“There’s definitely interest,” Dunlop added. Another key question, from a Nuu-chah-nulth perspective, is sustainability. “Now we have to find money to fly around and count them.”
“We’ll probably work with DFO collaboratively and figure out what to do,” he added.
Dunlop agrees that there has been a major resurgence of pinnipeds since they were officially protected and slaughter was halted in 1970. UBC fisheries scientist Carl Walters identified the population concern years ago, he said.
Evaluating the PBMM proposal, Walters presented data last spring showing a tenfold increase in seal populations and a threefold increase in sea lions in B.C. waters. Walters suggests the only way to effectively determine the impact on salmon would be an experimental reduction in pinnipeds to see if chinook rebound.
DFO seems more interested now in the possibility of a pinniped commercial harvest, Dunlop noted.
“The question is, politically, does the public want to tolerate it or not,” he asked.
Harbour seals are most concentrated in the Salish Sea while First Nations along the Island’s northwest coast are faced with another population explosion, that of sea otters. The species was reintroduced in the late 1970s without Indigenous consultation and have an impact on shellfish beds. There are about 5,000 sea otters now along the west coast, yet they remain listed as a species of concern. DFO will not allow more than a minor harvest for cultural purposes until the species is re-established coast-wide, Dunlop said.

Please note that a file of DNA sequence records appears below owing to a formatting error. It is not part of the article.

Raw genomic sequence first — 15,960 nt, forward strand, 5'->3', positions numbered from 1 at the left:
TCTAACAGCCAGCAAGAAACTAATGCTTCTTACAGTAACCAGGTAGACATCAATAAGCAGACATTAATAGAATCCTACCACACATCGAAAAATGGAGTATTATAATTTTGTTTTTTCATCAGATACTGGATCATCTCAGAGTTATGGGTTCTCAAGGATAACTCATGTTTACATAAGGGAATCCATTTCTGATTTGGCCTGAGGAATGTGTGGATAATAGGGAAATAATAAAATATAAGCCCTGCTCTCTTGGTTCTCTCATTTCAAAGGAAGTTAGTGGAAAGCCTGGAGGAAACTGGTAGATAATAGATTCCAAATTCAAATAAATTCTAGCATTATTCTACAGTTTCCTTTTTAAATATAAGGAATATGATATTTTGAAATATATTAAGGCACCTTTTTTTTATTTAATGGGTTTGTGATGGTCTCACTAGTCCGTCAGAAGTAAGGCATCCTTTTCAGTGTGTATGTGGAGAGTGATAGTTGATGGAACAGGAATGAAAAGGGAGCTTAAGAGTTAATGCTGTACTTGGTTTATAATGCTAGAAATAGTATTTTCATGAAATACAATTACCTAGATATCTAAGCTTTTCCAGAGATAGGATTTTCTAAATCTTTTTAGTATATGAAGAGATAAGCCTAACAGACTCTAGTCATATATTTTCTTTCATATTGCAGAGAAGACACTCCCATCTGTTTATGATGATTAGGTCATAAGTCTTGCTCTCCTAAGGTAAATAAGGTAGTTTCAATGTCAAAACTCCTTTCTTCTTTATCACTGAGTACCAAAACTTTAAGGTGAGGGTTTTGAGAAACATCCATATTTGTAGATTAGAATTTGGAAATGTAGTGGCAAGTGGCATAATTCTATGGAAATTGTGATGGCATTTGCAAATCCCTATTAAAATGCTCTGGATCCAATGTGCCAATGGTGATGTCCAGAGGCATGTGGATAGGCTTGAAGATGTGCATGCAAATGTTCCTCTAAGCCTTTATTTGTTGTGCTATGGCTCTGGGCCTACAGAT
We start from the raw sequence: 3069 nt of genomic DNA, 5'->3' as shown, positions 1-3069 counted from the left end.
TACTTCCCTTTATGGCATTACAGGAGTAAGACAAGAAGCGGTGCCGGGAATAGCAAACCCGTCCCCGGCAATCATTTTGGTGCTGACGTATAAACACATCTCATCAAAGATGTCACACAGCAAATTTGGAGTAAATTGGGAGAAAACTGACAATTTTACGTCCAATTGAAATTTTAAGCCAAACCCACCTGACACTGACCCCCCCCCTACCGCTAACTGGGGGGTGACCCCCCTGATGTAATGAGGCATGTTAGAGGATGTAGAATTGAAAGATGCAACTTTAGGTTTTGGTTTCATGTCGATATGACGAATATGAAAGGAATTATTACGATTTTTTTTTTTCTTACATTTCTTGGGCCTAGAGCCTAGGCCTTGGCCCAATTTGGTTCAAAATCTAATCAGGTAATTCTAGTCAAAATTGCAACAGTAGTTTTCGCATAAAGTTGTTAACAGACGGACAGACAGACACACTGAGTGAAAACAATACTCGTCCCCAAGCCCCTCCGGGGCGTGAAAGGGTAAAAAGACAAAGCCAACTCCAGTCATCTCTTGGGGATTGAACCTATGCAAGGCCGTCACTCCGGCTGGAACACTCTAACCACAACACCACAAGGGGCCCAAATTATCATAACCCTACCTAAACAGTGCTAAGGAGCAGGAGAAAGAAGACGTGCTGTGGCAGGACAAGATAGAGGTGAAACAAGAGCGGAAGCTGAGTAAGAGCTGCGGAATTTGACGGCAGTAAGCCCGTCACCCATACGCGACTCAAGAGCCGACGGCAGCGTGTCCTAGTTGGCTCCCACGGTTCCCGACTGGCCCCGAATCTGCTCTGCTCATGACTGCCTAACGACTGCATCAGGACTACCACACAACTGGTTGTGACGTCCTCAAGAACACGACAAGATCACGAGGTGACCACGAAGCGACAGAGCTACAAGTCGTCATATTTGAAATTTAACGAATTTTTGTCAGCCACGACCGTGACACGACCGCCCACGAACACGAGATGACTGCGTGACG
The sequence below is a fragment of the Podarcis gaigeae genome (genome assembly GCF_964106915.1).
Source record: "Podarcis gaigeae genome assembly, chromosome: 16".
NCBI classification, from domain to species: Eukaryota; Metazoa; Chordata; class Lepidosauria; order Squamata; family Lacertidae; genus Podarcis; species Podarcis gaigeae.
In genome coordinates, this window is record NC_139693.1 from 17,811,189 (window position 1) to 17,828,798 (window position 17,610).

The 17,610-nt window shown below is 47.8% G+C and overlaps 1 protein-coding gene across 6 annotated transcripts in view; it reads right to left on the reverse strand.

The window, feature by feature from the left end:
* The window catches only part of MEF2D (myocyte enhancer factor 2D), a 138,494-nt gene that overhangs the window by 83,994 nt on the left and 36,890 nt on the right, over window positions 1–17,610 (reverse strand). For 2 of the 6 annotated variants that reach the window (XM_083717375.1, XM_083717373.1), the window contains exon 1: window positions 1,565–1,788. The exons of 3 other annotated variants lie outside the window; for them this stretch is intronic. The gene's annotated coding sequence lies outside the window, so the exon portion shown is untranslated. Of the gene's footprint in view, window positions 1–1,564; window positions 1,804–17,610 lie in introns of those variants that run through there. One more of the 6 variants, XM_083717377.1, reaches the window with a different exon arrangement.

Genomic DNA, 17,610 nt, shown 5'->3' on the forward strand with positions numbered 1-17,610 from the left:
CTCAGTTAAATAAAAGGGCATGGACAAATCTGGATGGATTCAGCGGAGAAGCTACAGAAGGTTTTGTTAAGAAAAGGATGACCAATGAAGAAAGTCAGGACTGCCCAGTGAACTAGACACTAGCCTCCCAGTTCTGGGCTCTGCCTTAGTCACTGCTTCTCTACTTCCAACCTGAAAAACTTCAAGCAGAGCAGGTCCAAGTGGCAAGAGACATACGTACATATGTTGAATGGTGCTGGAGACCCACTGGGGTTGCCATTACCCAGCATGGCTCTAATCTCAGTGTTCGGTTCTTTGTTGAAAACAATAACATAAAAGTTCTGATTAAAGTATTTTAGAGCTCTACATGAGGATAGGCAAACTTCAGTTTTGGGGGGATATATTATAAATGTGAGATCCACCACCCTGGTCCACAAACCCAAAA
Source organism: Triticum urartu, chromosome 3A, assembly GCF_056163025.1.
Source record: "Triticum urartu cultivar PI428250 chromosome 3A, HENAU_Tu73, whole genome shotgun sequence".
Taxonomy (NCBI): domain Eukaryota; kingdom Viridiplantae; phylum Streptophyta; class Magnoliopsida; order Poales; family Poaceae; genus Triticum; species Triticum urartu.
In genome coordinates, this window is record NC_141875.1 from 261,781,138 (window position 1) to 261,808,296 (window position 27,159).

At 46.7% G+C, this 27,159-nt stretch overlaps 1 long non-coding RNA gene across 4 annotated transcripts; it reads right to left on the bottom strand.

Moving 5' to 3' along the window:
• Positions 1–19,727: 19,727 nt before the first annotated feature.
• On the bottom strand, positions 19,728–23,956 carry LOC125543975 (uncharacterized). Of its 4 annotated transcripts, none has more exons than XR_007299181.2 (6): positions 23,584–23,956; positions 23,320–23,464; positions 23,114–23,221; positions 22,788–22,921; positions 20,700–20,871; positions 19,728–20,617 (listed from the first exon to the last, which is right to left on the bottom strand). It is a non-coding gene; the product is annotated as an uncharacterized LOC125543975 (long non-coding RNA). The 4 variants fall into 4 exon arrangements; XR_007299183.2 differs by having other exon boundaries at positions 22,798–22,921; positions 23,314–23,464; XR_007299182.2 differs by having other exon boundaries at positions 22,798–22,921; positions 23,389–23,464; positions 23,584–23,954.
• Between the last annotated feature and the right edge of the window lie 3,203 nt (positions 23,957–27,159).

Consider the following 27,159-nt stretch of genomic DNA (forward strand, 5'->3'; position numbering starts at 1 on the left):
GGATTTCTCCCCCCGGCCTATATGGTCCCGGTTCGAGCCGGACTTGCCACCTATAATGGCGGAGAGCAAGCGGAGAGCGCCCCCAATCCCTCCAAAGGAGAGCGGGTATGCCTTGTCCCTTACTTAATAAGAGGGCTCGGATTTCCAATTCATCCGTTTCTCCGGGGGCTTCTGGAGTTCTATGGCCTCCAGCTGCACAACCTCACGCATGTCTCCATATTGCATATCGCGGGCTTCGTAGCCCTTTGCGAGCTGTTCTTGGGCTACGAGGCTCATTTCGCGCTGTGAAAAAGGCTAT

Asked for an update on the pinniped proposal, a DFO spokeswoman said the department is working with academic partners and U.S. counterparts to convene a second expert workshop “to summarize what is known about potential impacts of pinniped predation on salmon, with a focus on the Salish Sea.”
Seal and sea lion populations grew exponentially in the 1970s and ’80s, but growth rates began to slow in the 1990s according to DFO biologist Tucker Strahan of the pinniped research program based in Nanaimo. Steller sea lion populations continue to increase. California sea lions have increasingly over-wintered in B.C. waters in the last 30 years and number about 10,000.
Many who fish along the coast argue that the situation is out of control with pinnipeds taking a greater share of dwindling fish stocks, often interfering with fishery activities. Conservation groups counter that a pinniped harvest would not benefit wild salmon.
Sewid is well aware of politics that make the proposal contentious. If they can’t secure a commercial harvest, he expects more pinnipeds will be illegally shot by fishermen.
“We have a salmon disaster and we have a herring disaster and yet they can’t get anyone who wants to pick up a gun and shoot a sea lion,” he said. “I see us shooting ourselves in the foot.”
Little feels it is time for Nuu-chah-nulth leaders to strategize on the issue.
“It’s huge and we haven’t done anything about it,” Little said. “I think the chiefs should get together with a solution and a plan, not just to talk about it.”